Indeed, in a dynamic such as that described here, the more marginalised voices in the diverse student body are further marginalised. Let us return to our hypothetical trench to explore this further. Picture, if you will, a first year undergraduate student (who, in this example, we may imagine is female, bisexual and dyslexic) trowelling on one side of the linear stone feature, who realises they have found a pit—a negative feature. Their supervisor instructs them on how to half section the pit, and as they excavate, they begin to speculate on the relationship between this pit and the upstanding feature, currently straddled by the director as they continue to plan the ‘most important’ piece of archaeology. This student brings along their own experiences to the excavation site; they are influenced by their background, their education and any prior excavation training they have received. The perspective they bring is different, unique and fresh. After a while, the student plucks up the courage to voice their interpretation to the director, the supervisors and the rest of the trench. The response is not what the student expects; the director simply laughs, and the interpretation is dismissed out of hand. The student is silenced, not just in that instance, but for the rest of the excavation, they feel their interpretations are invalidated. This has disturbing consequences. In simple terms, this limits the student learning experience; rather than thinking critically and taking the initiative, the student in question falls back into being passive, and those who witnessed the event also follow suit. On site, the message is clear: students are simply tiny cogs in a bigger machine. But this also has wider reaching affects; for the training excavation is only one part of the broader assemblage of teaching and learning in higher education (Cobb and Croucher 2014). In the classroom, the assemblage of the trench described above is in some senses replicated, with the lecturer physically removed from the cohort of students. Just as the stones, soil, tape, trowels and brushes are part of this assemblage of division and inequality on site, the benches of the lecture theatre, the PowerPoint, the handouts, the lights and more are all equally as affective—shaping and silencing the student body, positioning them to passively consume the lecture. The lesson in the field, where the student voice was silenced, is perpetuated in the lecture theatre, and the specific students in question no longer have the confidence to express their opinions or to ask questions.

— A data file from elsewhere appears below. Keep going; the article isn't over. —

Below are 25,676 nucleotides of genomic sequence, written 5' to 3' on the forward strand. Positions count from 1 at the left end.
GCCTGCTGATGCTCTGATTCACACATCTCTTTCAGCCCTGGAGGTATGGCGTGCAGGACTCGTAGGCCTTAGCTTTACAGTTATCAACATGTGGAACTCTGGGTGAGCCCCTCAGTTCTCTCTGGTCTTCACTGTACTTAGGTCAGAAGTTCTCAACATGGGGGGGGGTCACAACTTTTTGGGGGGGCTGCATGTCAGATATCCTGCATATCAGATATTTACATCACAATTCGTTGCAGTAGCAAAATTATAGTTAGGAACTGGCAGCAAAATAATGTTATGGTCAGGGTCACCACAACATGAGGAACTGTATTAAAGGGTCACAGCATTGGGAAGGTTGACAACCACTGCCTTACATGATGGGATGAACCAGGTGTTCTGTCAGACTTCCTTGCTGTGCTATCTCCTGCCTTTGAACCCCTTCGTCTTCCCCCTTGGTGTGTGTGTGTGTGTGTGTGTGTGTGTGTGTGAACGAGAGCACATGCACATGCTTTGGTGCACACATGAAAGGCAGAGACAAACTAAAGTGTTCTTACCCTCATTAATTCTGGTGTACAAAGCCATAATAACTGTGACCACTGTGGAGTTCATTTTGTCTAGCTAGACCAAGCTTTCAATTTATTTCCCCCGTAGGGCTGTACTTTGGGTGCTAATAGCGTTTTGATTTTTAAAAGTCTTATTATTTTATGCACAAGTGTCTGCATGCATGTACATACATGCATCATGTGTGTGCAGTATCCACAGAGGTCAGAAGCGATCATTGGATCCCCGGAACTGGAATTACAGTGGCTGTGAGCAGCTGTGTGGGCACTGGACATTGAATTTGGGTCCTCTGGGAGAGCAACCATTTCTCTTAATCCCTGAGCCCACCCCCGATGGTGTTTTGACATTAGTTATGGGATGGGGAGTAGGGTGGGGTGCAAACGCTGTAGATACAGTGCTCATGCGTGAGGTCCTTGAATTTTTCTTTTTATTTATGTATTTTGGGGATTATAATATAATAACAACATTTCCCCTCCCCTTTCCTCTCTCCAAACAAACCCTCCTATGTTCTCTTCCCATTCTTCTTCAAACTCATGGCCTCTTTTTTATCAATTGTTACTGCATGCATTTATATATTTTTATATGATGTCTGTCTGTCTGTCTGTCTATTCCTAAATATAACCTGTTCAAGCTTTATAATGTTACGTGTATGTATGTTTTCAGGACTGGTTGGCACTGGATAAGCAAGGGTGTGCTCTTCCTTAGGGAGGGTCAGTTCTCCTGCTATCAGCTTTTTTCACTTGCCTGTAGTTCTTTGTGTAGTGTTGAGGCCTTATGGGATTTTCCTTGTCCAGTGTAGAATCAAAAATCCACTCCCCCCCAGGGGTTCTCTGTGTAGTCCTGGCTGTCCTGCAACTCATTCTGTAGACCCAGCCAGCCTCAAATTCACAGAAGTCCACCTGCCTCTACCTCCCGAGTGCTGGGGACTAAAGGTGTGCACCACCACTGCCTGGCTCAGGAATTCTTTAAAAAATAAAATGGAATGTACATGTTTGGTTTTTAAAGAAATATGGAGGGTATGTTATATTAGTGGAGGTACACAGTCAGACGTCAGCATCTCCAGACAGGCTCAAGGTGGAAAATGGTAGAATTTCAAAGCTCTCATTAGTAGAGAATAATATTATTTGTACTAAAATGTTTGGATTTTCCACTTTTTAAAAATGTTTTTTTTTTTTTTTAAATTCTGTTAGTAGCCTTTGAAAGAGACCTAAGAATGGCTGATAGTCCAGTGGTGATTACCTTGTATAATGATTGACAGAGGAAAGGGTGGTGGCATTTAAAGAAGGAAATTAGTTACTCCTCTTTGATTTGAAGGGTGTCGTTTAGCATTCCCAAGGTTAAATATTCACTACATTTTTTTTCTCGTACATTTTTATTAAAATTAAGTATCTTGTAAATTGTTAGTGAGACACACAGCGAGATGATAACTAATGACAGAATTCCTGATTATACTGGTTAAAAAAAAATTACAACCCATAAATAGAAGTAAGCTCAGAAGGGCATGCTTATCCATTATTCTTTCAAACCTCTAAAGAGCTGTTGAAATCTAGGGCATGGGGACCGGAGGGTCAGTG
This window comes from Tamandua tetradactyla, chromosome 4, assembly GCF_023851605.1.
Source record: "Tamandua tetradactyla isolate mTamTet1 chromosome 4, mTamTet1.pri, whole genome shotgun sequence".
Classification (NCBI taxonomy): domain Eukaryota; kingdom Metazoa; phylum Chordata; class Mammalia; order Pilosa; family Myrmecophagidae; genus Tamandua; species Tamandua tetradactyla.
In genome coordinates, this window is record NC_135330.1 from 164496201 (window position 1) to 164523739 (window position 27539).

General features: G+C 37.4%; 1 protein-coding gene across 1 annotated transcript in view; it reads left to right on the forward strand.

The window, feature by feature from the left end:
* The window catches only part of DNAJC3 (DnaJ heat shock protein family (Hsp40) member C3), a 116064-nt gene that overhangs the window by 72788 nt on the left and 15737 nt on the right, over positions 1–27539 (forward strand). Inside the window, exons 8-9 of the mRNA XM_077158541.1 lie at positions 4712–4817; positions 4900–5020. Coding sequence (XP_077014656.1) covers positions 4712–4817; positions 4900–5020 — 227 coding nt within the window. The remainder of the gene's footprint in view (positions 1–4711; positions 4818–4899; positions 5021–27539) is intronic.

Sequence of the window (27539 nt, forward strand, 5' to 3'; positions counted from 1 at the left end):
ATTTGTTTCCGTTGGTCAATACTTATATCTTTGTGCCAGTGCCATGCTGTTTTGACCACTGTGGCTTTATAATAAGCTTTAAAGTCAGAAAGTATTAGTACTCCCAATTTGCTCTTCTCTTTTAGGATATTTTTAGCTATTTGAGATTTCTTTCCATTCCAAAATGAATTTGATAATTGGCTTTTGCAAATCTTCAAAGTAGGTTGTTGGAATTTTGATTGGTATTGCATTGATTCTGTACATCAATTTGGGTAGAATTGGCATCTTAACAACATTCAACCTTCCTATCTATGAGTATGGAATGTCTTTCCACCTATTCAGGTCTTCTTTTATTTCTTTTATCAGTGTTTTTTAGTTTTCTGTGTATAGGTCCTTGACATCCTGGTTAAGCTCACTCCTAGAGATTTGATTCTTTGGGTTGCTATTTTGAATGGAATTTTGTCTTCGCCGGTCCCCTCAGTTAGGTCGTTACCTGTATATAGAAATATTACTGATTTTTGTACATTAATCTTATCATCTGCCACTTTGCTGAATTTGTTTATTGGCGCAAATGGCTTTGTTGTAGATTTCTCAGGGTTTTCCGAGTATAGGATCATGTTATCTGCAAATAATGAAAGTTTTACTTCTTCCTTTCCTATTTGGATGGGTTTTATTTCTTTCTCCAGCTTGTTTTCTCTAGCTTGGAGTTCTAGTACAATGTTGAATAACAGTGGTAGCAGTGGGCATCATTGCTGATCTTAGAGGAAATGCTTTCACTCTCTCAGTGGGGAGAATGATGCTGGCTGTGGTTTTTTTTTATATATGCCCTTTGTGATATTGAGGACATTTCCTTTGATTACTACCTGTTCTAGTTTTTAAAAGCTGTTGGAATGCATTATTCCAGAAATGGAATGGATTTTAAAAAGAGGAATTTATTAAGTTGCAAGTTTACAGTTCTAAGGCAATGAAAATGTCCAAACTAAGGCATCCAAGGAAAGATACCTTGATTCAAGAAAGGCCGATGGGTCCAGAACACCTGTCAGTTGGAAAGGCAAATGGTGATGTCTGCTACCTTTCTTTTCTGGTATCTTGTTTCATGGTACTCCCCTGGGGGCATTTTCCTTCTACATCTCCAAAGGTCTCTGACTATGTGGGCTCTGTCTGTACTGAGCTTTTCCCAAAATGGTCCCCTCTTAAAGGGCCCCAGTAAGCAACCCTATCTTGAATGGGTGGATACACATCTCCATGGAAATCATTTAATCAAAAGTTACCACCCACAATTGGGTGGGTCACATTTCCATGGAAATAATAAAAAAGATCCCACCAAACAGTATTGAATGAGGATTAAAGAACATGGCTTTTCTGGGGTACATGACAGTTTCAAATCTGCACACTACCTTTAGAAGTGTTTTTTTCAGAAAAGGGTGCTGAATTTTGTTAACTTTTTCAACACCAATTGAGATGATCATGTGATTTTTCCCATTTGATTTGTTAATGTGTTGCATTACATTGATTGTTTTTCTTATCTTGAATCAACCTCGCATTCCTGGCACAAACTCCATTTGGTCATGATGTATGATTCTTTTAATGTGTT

Within this account, diversity is a key issue. The student in our example, being female, bisexual and dyslexic, has experienced different degrees of marginalisation throughout her lifetime for each of these different aspects of her identity, and the account above demonstrates a mechanism in which those with non-normative identities, already marginalised in wider society, may find themselves further marginalised and silenced in archaeological practice and teaching. Even though these aspects of identity may not have been an explicit factor motivating the director’s response, they nevertheless shape the experience of the student and their identity on site. We argue, then, that stifling the student voice on a training excavation, whatever the demographics or situation of the student, is to stifle diversity in a range of different ways that reach from the field to the classroom (see below), to the past, to the profession and to contemporary practice. Digging Diversity demonstrates that the student body is more diverse, and indeed, variations on the above fictional account have been told to us by students who are straight, gay, male, female, disabled and able bodied. The fiction we present here is more fact than many may like to believe, and consequently, the interpretations that we develop of the past are ultimately left in the hands of only a few senior archaeologists who are mostly white, have no disability, who are probably straight and who are also more likely to be male if aged over 40. Furthermore, interpretations which are unambiguous and conclusive hold more weight than what may be more accurate, ambiguous and interpretative (Gero 2007). Not only are the diversity of our interpretations stifled, therefore, but the diversity of our practices are also stymied; the message that is reinforced in the field is that the most legitimate voices in archaeology come from those white, straight, non-disabled, male senior figures at the top of the disciplinary hierarchy. In turn, this creates a climate which detracts students who do not ‘fit the mould’ from progressing in the discipline, instead perpetuating the lack of disciplinary diversity that exists in the profession.